(b) New generation of hydroxamate-based MMP inhibitors. This new generation of MMP inhibitors has been made more specific, in an effort to decrease the adverse effects. Examples of them are MMI-270, MMI-166, PD-166793, ABT-770, cipemastat, and prinomastat. MMI-166 is a selective inhibitor of MMP-2, MMP-9, and MMP-14. PD-166793, prinomastat, and ABT-770 were developed to avoid binding to the “shallow pocket” of MMP-1 based on the idea (at that time) that MMP-1-sparing inhibitors would not induce musculoskeletal toxicity. Cipemastat, which inhibits MMP-1, MMP-3, and MMP-9, was used for the treatment of rheumatoid arthritis and osteoarthritis, but it was not shown to prevent the progression of joint damage in patients. New hydroxamate inhibitors are being developed using structure−activity relationship (SAR) analysis, which can aid in the identification of molecular substructures related to the presence or absence of biological activity [9].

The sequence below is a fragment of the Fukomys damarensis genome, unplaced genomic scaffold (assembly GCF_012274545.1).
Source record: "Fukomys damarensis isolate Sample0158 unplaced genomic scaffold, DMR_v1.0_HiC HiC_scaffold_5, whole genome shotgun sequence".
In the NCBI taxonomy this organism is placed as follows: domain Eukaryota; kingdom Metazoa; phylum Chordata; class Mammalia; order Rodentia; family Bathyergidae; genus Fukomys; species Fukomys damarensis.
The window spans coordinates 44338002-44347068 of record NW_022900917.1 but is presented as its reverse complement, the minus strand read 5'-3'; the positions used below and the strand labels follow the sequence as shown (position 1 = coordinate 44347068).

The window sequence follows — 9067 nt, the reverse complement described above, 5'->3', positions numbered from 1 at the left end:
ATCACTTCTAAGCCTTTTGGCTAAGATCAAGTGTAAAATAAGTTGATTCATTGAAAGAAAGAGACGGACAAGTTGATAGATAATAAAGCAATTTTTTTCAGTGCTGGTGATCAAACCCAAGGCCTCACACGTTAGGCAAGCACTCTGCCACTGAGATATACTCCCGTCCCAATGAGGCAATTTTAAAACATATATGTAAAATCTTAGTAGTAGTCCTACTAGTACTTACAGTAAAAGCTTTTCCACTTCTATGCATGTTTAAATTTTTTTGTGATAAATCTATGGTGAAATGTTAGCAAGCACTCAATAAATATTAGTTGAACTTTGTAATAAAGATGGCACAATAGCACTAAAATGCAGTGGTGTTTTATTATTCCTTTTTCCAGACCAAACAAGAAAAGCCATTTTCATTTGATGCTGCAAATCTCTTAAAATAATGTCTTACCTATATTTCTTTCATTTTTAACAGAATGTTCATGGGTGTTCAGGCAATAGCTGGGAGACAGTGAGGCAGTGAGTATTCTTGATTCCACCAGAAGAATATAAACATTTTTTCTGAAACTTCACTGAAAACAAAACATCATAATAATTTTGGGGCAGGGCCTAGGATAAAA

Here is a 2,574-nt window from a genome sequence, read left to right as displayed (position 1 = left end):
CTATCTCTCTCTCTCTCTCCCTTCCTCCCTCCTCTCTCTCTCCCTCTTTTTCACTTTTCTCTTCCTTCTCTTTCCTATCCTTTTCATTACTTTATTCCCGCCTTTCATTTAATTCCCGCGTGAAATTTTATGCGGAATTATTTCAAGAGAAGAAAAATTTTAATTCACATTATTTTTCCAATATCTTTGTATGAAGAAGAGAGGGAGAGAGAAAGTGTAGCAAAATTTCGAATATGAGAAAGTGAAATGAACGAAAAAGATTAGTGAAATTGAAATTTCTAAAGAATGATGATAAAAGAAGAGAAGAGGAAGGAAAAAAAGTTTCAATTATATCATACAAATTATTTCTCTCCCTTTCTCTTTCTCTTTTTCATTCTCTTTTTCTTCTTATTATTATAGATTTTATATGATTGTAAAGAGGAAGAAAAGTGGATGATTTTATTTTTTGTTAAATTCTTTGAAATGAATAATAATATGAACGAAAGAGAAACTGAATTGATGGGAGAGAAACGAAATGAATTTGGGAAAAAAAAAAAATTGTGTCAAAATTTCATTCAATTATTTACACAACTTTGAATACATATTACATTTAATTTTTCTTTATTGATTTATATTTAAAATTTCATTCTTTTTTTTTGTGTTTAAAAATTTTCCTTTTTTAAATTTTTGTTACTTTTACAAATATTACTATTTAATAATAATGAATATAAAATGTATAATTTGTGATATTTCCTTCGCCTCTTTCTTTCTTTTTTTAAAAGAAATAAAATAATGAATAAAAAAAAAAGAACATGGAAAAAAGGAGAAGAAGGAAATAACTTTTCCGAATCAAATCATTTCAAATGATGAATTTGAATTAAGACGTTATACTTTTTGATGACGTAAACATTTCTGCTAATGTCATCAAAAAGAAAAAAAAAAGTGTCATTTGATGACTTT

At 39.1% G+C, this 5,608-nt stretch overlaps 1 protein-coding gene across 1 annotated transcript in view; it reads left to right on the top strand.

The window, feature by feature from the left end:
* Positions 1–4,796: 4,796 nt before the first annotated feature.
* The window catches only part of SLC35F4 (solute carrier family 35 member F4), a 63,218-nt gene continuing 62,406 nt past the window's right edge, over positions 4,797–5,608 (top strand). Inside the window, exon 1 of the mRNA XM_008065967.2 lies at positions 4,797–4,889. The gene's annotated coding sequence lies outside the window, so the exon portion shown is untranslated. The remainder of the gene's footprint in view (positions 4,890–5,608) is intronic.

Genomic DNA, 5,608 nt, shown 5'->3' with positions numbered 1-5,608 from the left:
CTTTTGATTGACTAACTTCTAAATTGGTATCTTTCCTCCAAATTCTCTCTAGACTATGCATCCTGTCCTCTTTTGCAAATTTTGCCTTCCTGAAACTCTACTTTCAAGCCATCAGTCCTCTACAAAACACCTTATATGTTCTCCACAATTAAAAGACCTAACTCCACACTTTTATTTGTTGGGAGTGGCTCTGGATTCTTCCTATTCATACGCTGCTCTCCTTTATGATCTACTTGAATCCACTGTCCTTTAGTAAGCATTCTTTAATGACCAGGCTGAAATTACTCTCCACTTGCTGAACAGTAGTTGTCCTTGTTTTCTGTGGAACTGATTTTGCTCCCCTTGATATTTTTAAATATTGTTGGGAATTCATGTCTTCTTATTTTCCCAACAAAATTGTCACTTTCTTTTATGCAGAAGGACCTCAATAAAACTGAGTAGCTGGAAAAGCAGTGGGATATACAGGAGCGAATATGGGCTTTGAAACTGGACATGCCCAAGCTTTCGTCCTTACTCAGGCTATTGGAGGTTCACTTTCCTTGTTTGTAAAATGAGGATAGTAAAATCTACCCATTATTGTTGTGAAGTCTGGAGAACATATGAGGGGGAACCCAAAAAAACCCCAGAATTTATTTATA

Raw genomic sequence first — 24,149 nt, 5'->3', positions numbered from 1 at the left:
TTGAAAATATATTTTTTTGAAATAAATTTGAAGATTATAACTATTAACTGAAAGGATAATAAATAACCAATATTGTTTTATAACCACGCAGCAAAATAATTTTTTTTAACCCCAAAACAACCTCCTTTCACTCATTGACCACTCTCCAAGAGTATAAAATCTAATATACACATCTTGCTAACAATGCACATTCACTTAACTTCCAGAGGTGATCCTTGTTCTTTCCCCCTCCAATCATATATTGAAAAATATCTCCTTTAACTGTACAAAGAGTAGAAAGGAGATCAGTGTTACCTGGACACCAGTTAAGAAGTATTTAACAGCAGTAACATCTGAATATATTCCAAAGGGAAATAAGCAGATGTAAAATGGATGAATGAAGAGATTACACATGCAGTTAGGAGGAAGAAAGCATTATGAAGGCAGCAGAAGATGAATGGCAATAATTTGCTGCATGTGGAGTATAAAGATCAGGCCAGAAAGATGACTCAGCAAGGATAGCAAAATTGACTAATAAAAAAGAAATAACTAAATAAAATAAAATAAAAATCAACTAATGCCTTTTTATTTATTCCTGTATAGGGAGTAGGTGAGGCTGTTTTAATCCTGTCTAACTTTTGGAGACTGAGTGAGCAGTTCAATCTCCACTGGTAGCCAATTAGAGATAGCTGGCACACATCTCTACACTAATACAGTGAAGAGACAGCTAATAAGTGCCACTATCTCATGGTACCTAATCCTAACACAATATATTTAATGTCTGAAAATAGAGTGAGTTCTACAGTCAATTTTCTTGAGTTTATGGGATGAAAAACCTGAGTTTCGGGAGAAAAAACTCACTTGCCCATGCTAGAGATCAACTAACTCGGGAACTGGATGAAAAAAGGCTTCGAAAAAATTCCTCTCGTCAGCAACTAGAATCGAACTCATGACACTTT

(c) Non-hydroxamate MMP inhibitors. Hydroxamic acids are often metabolically labile, but there are several other zinc-binding groups that are stable. Reverse hydroxamates and non-hydroxamate inhibitors, for example, carboxylates, hydrocarboxylates, sulfhydryls, phosphoric acid derivatives, and hydantoins, were developed to avoid the limitations associated with first-generation MMP inhibitors, such as metabolic inactivation and the chelation of metals of other metalloproteins [9]. The MMP structure has been revealed with the use of crystallography, and new inhibitors have been designed with various peptidomimetic and non-peptidomimetic backbone structures. Rebimastat, a thiol zinc-binding group, is a broad-spectrum MMP inhibitor; however, a Phase II trial in early-stage breast cancer and a Phase III trial in non-small cell lung carcinoma both revealed adverse effects. [9]. Tanomastat was demonstrated to have difficulties with the dosing and timing of administration in relation to disease progression, and the efficacy of this drug was shown to be variable, with contradictory outcomes being obtained depending on the timing of administration [9]. Ro 28-2653 inhibits MT1-MMP, MT3-MMP, MMP-2, MMP-8, and MMP-9 but spares MMP-1 and ADAM17 activity. Several promising animal studies have demonstrated its antitumor and antiangiogenic activity, but they did not progress to clinical trials [9]. Potent inhibitors of MMP-13 and MMP-12 were developed using the alternative zinc-binding group hydantoin. Several biphenyl sulfonamide carboxylate MMP inhibitors were designed to treat osteoarthritis by inhibiting MMP-13. Tetracycline antibiotics, such as doxycycline and minocycline, have innate MMP inhibitory capacity. Doxycycline is indicated for use in periodontal disease and is the only collagenase inhibitor approved by the US Food and Drug Administration for any human disease [9].